When prosecutors objected, Corrente said, “If the state’s main witness is lying to the Board of Elections, I think that is important evidence in our defense.”
Corrente claimed Lawton also lied in telling Thornton she had none of the requested documents.
Thornton acknowledged receiving a response from Michael DiChiro Jr., a lawyer representing Mattiello who is now a state Traffic Tribunal magistrate, declaring that Mattiello “did not willfully and knowingly arrange, coordinate or direct Ms. Lawton to make an independent expenditure for her campaign mailer, nor did Mr. Britt.”
But based on his investigation, Thornton concluded that the production of the Lawton mailer “was coordinated with at least two members of Speaker Mattiello’s organization” – Britt and Jerzyk.
Thornton said that after Mattiello won re-election, his campaign amended an earlier report to say that Lawton had made a $2,150 “in-kind contribution” to him. Mattiello’s campaign then reimbursed Lawton’s campaign $1,150 to remain under a $1,000 contribution limit.
Corrente said Lawton also changed her story – at first saying she had not coordinated with the Mattiello campaign but later acknowledging she had.
In response to a question from the judge, Thornton said that when dealing with first-time candidates such as Lawton, he takes into consideration that they’re probably unfamiliar with campaign finance requirements. So, he said, he tried to outline the requirements based on whether the mailer represented an independent expenditure or not.
Corrente said that at one point, the Mattiello and Lawton campaigns had provided the Board of Elections with “two contradictory answers” within the space of 10 days.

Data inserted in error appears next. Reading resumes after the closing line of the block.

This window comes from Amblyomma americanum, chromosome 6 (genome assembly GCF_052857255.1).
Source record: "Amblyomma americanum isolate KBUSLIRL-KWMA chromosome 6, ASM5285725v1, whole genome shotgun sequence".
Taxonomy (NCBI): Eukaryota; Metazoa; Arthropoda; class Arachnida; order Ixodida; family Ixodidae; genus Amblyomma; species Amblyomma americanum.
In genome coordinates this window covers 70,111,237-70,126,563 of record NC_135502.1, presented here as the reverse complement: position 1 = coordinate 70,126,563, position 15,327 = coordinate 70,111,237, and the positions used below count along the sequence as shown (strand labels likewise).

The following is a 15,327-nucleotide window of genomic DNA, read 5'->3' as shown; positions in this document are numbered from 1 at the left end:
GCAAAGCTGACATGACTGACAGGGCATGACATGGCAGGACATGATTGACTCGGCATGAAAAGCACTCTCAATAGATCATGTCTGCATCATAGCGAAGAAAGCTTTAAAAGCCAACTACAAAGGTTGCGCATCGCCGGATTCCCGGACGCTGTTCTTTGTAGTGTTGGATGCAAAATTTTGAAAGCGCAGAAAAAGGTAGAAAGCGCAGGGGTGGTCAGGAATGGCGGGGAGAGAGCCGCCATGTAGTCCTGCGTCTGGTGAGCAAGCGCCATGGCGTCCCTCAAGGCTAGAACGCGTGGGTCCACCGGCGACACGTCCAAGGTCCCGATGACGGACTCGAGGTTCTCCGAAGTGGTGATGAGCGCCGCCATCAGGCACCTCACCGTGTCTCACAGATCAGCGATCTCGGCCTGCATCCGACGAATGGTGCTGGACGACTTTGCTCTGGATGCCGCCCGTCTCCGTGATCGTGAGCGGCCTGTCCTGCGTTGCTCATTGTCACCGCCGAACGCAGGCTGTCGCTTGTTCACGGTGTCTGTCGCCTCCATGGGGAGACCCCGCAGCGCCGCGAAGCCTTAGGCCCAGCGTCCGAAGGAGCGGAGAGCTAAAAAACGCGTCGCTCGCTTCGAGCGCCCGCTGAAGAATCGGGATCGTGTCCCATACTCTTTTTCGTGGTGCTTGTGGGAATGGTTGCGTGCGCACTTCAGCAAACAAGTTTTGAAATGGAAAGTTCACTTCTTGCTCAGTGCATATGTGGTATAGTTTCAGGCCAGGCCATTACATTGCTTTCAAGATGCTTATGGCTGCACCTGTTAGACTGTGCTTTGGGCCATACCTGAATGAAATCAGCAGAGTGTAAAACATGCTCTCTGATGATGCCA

And yet, Corrente said, Thornton never interviewed Mattiello or Skenyon. And, he said, the Board of Elections ended up issuing warnings to Mattiello and Lawton while referring Britt for prosecution.
When asked how many people the Board of Elections has referred to the attorney general’s office for prosecution during his 17-1/2-years on the job, Thornton said, “Less than a half a dozen.”
Britt has waived his right to a jury trial, so Superior Court Judge Daniel A. Procaccini will render the verdict.
On Thursday morning, Procaccini plans to hear arguments from both sides on a defense motion to dismiss the most serious of the two charges that Britt faces – money laundering, a felony which carries a maximum penalty of 20 years in prison and fine of up to $500,000. The other charge is a misdemeanor count of making a prohibited campaign contribution, which carries a maximum penalty of a $1,000 fine.
On Wednesday, state prosecutors filed an objection, urging the judge to reject the motion to dismiss.
“The Rhode Island money laundering statute clearly and unambiguously prohibits an individual from conducting a financial transaction that he or she knows is designed to avoid a federal or state transaction reporting requirement,” prosecutors wrote. “The evidence in this case establishes that defendant Jeffrey Britt did just that — he orchestrated the financing of the Lawton endorsement mailer to disguise his own financial involvement and thereby avoided having his name disclosed as a contributor to the Lawton campaign in reports filed with the Board of Elections.”
Procaccini said he will hold off ruling on the motion to dismiss until the defense presents its witnesses. He said he will ask attorneys if they want to make closing arguments on Friday morning, and he will give them time to present written memos.
The public is not allowed in the courtroom because of the pandemic. But audio of the proceedings will be available two ways: livestreamed here, and on the phone at 866-819-7752 / participant 3127174#.